ISTANBUL – In just over 12 hours after hearing that Russian civilians could be forced into military service in Ukraine, the young tour guide bought airline tickets, exchanged money, bought laptops, and packed bags. business, kiss the crying mother goodbye, and board the train. a plane to leave his country, not knowing when he will return.
Thursday morning, he walked into the arrivals hall in the cave of Istanbul International Airport carrying only a backpack and the address of a friend who had promised to pick him up while he figured out what to do with his life. .
“I was sitting and thinking about what I could die for, and I don’t see any reason to die for my country,” said the tour guide, 23, as well as others interviewed for the article. this newspaper, said. fear of retaliation.
Since President Vladimir V. Putin announced a new call-in on Wednesday, the wave of Russian men who previously thought they were safe when forced to the front lines have found that they can’t be trusted. avoid their country’s invasion of Ukraine. .
Some have rushed to leave the country, paying high prices to catch flights to countries like Armenia, Georgia, Montenegro and Turkey that allow them to enter without a visa.
Aleksandr, a 37-year-old executive from Moscow, didn’t finish hearing Putin’s announcement on Wednesday. Instead, he started packing. Minutes later, he left his apartment and drove to the airport, looking for available tickets along the way.
His favorite destinations, such as Istanbul, weren’t available, so he chose Namangan, Uzbekistan, a city he’d never heard of. He spent the afternoon at the airport near Moscow, hoping to get his passport checked as soon as possible, fearing the border could close to those who booked at any time.
“I realized that the stakes were very high,” Aleksandr said in a phone interview from Namangan. “I was ready for anything, that they would just turn their backs on me at the border.” The plane, he said, was full of people just like him – “young men hunched over with laptops”. His neighboring passenger had also never heard of Namangan before.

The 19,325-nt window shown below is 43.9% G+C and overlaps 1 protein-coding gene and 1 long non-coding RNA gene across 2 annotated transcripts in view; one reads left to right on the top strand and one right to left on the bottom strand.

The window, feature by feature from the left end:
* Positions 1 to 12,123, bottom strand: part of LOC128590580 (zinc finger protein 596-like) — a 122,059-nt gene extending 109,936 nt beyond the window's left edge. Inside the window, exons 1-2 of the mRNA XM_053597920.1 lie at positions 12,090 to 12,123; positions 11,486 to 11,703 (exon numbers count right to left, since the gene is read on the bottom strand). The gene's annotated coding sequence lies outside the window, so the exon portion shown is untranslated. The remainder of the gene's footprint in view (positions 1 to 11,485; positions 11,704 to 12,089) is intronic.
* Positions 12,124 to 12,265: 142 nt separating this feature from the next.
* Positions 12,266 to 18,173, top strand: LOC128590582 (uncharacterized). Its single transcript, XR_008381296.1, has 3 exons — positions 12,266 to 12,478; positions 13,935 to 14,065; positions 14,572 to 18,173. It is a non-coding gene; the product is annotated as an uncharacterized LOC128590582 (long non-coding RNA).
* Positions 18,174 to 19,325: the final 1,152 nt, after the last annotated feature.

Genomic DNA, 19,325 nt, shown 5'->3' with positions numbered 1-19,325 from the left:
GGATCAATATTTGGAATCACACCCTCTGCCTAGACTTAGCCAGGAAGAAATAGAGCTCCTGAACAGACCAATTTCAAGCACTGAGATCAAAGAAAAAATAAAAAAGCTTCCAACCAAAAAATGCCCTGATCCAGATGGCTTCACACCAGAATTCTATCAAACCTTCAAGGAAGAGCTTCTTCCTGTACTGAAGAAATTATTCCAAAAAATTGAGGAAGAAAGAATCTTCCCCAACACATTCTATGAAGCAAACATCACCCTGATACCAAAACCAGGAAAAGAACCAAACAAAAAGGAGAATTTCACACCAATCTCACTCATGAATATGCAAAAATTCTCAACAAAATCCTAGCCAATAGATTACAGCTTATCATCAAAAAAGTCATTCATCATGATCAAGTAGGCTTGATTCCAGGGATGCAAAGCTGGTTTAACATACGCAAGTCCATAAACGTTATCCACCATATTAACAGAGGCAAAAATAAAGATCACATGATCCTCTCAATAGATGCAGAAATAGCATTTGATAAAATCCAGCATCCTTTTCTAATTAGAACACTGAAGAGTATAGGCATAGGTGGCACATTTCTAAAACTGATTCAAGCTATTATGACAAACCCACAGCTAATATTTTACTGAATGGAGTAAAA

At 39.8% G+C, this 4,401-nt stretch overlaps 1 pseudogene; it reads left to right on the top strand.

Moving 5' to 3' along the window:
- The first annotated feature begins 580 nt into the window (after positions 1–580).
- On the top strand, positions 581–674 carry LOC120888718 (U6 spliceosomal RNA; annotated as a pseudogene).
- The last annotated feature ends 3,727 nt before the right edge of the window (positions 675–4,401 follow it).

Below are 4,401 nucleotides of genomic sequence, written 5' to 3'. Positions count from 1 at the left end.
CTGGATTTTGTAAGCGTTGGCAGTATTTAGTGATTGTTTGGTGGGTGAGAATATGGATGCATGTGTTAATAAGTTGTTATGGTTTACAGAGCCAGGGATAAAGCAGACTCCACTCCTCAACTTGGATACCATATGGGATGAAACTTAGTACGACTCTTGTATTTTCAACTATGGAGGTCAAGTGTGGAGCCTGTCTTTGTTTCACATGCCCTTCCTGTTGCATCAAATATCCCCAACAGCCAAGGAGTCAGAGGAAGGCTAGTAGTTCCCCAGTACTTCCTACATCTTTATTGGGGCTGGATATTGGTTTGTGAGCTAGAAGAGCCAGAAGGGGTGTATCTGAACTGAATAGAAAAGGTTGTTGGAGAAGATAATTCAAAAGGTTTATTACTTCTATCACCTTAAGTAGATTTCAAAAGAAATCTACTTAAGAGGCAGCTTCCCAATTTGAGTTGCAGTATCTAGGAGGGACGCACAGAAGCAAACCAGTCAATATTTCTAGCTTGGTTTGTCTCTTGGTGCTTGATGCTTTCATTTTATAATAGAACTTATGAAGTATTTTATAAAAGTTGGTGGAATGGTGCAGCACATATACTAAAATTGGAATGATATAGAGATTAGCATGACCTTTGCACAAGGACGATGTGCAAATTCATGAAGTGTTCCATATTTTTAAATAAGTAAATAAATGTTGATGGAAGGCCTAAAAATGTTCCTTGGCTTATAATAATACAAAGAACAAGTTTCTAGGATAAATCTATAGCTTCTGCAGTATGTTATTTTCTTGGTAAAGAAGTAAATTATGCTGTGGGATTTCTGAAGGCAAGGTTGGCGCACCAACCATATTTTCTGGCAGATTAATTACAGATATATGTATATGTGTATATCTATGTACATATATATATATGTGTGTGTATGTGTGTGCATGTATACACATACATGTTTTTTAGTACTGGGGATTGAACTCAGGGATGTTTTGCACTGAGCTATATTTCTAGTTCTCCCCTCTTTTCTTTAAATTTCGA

Back in Moscow, Alexander’s wife was shocked. Suddenly, she was left alone with their three children. “I was appalled; My hope that things could have remained stable more or less fell apart today,” she said.
Some Russian men arrive in Istanbul with huge bags, stuffed with clothes and other personal belongings that they hope will make it easier to establish new lives elsewhere. Others had hurried away with small bags containing a few changes of clothes.
Many said they would not return home amid the threat of mandatory military service. But their sudden departure means very few have a clear plan for what they will do next.
The tour guide, a reservationist, said he has arranged a temporary accommodation in Istanbul and that he hopes to improve his English and be able to work as a tour guide in Turkey .
A 26-year-old maritime trader named only Dmitriy said he would wait in Turkey until he found a new ship to work with. As soon as he heard the news, “I’ve decided that I need to leave now,” he said.
Over the past 24 hours, his friends have been texting and calling each other to explore their options and consult Telegram channels, where people share information about conditions at airports and border crossings. of Russia. As plane tickets sell out, some Russian men are looking to drive to Georgia and Finland, according to multiple Telegram chats.
The marine said that most of his friends stayed in Russia after the invasion of Ukraine, feeling that the war would not affect them much. But now, most of them have rushed out.
“A lot of people want to leave Russia right now because they don’t want to fight for one person’s opinion,” he said.